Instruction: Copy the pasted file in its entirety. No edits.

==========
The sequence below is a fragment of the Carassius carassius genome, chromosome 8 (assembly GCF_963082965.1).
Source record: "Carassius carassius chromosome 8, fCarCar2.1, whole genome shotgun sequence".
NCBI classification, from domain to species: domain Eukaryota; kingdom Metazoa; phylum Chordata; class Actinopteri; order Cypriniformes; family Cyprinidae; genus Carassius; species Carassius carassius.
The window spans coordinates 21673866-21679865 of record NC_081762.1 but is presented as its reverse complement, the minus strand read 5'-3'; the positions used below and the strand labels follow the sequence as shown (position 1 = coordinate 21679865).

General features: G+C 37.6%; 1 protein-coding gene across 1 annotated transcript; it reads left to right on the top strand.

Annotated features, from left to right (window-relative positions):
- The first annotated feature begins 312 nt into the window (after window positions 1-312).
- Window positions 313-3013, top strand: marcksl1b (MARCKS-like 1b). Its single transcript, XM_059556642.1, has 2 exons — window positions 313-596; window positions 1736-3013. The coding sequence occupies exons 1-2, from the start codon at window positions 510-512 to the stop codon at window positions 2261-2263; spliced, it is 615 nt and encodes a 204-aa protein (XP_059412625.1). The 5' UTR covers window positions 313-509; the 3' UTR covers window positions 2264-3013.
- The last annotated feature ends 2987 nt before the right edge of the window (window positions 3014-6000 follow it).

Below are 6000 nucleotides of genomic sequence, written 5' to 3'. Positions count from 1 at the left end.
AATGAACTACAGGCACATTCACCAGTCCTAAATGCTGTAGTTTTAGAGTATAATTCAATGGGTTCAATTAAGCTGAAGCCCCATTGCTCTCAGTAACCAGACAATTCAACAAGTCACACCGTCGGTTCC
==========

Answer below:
The sequence below is a fragment of the Carassius carassius genome, chromosome 8 (assembly GCF_963082965.1).
Source record: "Carassius carassius chromosome 8, fCarCar2.1, whole genome shotgun sequence".
NCBI classification, from domain to species: domain Eukaryota; kingdom Metazoa; phylum Chordata; class Actinopteri; order Cypriniformes; family Cyprinidae; genus Carassius; species Carassius carassius.
The window spans coordinates 21673866-21679865 of record NC_081762.1 but is presented as its reverse complement, the minus strand read 5'-3'; the positions used below and the strand labels follow the sequence as shown (position 1 = coordinate 21679865).

General features: G+C 37.6%; 1 protein-coding gene across 1 annotated transcript; it reads left to right on the top strand.

Annotated features, from left to right (window-relative positions):
- The first annotated feature begins 312 nt into the window (after window positions 1-312).
- Window positions 313-3013, top strand: marcksl1b (MARCKS-like 1b). Its single transcript, XM_059556642.1, has 2 exons — window positions 313-596; window positions 1736-3013. The coding sequence occupies exons 1-2, from the start codon at window positions 510-512 to the stop codon at window positions 2261-2263; spliced, it is 615 nt and encodes a 204-aa protein (XP_059412625.1). The 5' UTR covers window positions 313-509; the 3' UTR covers window positions 2264-3013.
- The last annotated feature ends 2987 nt before the right edge of the window (window positions 3014-6000 follow it).

Below are 6000 nucleotides of genomic sequence, written 5' to 3'. Positions count from 1 at the left end.
AATGAACTACAGGCACATTCACCAGTCCTAAATGCTGTAGTTTTAGAGTATAATTCAATGGGTTCAATTAAGCTGAAGCCCCATTGCTCTCAGTAACCAGACAATTCAACAAGTCACACCGTCGGTTCC